Stu

29:54

That’s right. They’re loaded full of… yeah, certainly healthy, but not by the bag full.

Martin

29:54

…Not quite a bagful. Anyway, I’m going off on one a bit here. But the bottom line is then, I’m telling them, right, okay. Straight off the bat, we might do 30 days, like with a recent client had 30 days. I was like, right, okay. You want to see results, you want to lose body fat, that’s your goal. So, for the first 30 days I’m going to cut you back and restrict you on calories. And then, what happens then a lot of the time, I don’t do this all the time though, it really depends on the individual. They get the confidence, they get the momentum, they see visible results in pictures. And that also builds trust between you and the client then as well, because they’re like, “Oh, his methods do work.” And then from there, I’ll build them up from there.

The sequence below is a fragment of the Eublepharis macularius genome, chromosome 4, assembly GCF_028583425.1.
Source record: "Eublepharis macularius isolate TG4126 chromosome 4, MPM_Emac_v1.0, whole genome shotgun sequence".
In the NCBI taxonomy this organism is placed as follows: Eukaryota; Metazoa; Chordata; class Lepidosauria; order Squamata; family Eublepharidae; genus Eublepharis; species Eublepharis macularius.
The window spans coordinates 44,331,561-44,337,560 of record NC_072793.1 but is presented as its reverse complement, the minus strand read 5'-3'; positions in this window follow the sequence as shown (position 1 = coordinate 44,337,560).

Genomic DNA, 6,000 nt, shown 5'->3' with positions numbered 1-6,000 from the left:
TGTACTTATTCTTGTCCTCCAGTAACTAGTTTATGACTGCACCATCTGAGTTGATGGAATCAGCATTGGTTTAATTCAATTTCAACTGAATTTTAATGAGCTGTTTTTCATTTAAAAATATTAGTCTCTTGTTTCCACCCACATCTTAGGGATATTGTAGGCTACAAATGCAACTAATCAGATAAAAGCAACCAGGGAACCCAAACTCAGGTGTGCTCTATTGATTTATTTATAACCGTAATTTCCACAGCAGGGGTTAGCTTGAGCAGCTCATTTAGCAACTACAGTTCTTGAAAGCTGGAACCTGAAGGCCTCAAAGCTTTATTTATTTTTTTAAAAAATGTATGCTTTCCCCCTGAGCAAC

But a lot of the times, Stu, straight away I’m like, right, okay. You need to eat more. So, we need to get you doing a strength training program. And just to explain to the women what happens. When you focus on eating more protein and eating calories where you’re basically eating maintenance calories or surplus. So, basically you’re feeding your body more, and you’re eating just ideally just above what you maintenance calories are, I won’t go too much into the logistics there. But if you combine that with a proper strength training program, you’ll build muscle and then, providing your strategies right as well, you’ll still lose body fat. But it’s important to note that it is generally better and more effective to really focus on one goal.